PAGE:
A Car of One’s Own

Andrew O’Hagan: Chariots of Desire, 11 June 2009

... bout of traffic thrombosis. Congestion, says one of Vanderbilt’s well-deployed experts, Alan Pisarski, is ‘people with the economic means to act on their social and economic interests getting in the way of other people with the means to act on theirs.’ Maybe co-operation is just another way of referring to the stuff you have to put up with in ...


Neal Ascherson: Hugh Trevor-Roper, 19 August 2010

Hugh Trevor-Roper: The Biography 
by Adam Sisman.
Weidenfeld, 598 pp., £25, July 2010, 978 0 297 85214 8
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... regius professor. But Trevor-Roper was always a highly physical creature. He was a phenomenal walker in the Borders or the Peloponnese, and would appear in college after ‘a short stroll’ of 38 miles in the Cotswolds. Above all, he developed a lifelong passion for hunting. Horses rolled on him; he lost his spectacles in ditches. But an alluring meet ...

A Cousin of Colonel Heneage

Robert Crawford: Was Eliot a Swell?, 18 April 2019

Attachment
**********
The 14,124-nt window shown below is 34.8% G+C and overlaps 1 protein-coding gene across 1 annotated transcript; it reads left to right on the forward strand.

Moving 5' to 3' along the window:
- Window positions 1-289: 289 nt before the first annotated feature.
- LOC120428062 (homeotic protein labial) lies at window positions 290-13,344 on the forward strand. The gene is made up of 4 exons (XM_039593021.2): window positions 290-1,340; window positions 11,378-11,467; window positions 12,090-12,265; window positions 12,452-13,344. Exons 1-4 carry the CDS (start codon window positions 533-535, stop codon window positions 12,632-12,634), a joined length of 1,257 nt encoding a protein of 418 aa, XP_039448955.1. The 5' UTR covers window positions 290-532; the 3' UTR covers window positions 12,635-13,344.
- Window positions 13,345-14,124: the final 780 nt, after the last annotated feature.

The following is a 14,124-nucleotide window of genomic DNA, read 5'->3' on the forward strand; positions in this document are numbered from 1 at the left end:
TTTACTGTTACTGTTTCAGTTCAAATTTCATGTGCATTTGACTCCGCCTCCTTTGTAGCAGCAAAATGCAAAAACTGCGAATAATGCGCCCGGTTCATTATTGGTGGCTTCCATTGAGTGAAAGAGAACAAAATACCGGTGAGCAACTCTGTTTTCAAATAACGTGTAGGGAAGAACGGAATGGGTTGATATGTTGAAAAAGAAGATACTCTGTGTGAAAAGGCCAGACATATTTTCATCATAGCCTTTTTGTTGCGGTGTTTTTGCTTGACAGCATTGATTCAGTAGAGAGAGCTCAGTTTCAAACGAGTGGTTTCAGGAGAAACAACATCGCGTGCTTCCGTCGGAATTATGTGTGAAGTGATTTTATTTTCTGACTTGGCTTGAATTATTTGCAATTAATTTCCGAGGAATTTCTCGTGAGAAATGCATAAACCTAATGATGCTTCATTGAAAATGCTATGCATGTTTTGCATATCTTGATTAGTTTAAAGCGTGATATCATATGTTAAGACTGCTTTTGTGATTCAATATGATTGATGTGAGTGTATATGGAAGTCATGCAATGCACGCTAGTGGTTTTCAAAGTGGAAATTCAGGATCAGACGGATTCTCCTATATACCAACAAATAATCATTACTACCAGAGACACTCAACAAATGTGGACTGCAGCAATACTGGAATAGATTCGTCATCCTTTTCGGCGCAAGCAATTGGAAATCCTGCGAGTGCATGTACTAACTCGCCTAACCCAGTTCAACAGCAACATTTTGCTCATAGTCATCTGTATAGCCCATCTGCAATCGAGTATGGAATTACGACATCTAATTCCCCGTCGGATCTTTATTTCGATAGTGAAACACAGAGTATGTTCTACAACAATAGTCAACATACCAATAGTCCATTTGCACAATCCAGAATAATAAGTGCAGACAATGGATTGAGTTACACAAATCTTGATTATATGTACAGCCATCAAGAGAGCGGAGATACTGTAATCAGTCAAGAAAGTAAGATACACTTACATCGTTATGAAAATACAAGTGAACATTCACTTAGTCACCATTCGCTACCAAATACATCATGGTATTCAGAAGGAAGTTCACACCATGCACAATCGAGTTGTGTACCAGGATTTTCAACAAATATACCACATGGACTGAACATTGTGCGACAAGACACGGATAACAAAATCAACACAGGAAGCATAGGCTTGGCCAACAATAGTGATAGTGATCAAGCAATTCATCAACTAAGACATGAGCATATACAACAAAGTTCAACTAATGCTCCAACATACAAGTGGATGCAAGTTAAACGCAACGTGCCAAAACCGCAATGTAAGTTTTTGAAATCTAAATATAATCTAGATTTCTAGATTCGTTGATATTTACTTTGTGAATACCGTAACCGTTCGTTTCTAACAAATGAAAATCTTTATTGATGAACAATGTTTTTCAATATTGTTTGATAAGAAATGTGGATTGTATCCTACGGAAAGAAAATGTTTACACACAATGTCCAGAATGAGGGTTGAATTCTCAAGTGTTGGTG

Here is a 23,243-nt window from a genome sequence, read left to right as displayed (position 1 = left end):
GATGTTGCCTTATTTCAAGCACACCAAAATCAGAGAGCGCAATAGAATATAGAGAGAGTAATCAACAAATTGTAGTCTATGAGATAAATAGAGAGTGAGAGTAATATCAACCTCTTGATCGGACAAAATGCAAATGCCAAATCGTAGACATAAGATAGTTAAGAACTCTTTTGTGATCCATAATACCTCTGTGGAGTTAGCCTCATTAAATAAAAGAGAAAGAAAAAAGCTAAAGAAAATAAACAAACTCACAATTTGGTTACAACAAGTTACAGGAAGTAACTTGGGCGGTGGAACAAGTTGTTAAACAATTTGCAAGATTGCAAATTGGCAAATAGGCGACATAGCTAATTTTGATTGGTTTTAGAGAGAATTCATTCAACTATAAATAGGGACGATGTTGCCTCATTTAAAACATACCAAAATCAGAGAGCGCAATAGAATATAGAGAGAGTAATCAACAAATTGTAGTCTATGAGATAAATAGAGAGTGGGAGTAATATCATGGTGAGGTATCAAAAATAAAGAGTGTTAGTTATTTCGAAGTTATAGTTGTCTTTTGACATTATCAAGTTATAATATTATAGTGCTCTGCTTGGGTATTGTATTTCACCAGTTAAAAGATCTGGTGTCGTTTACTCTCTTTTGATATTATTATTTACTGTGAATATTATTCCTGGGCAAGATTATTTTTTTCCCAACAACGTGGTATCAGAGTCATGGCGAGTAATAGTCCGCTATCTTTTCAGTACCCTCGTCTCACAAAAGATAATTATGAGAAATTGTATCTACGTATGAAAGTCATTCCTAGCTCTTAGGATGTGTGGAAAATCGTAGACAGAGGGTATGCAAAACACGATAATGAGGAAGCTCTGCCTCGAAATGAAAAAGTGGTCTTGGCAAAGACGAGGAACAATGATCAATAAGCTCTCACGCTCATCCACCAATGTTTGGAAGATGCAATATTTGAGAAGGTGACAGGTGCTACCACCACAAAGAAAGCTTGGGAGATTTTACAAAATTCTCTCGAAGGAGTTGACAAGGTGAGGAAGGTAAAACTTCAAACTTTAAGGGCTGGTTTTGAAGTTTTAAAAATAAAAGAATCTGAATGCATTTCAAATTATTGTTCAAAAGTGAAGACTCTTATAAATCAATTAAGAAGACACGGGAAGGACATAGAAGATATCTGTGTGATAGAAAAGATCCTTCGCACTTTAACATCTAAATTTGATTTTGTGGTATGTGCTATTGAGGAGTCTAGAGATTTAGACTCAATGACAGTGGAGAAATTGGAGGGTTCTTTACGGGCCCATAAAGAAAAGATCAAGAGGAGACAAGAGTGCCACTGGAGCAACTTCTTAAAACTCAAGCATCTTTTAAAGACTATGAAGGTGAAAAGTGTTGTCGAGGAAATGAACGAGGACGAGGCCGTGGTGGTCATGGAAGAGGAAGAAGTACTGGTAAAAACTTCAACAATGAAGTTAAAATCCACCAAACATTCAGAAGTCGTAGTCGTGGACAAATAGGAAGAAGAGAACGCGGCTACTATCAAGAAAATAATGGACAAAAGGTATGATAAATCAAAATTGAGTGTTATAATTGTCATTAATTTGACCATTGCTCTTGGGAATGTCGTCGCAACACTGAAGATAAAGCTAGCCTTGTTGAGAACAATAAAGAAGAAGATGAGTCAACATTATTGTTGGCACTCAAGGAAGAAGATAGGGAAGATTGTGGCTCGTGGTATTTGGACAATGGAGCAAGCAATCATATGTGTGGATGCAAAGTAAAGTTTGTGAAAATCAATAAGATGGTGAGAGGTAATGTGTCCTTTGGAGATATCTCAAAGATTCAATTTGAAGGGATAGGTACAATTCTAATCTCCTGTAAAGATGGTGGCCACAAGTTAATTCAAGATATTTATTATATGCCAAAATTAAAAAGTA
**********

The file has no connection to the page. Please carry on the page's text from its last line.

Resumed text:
The Letters of T.S. Eliot, Volume VIII: 1936-38 
edited by Valerie Eliot and John Haffenden.
Faber, 1100 pp., £50, January 2019, 978 0 571 31638 0
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... he wrote a few days later, ‘and asked if I was not a cousin of Colonel Heneage.’ Colonel Walker Heneage of Coker Court, the local manor house, part-Tudor, part-Georgian, belonged to the family that owned the New Inn and some surrounding land; in thinking he might be the colonel’s cousin, the landlady was placing Eliot in terms of social class ...

The Party in Government

Conor Gearty, 9 March 1995

... was reported that he was to receive an annual salary of £20,000. He later became Lord Howe. Peter Walker’s resignation in May 1990 was followed by an explosion of career activity. He took directorships with the Welsh off-shoot of N.M. Rothschild, the bank used by the government for the sell-off of British Gas, and with British Gas itself, at a salary ...


Andrew O’Hagan: The Bournemouth Set, 21 May 2020

... and he put a ship’s bell in the garden. (The original lighthouse was built by his uncle Alan, 12 miles south-west of Tiree.) Fanny put benches here and there, so that Stevenson could sit on sunny days with a writing board perched on his knee.Sir Henry Taylor, a colonial reformer and poet-dramatist, had a villa in Bournemouth; he was 84 that year. He ...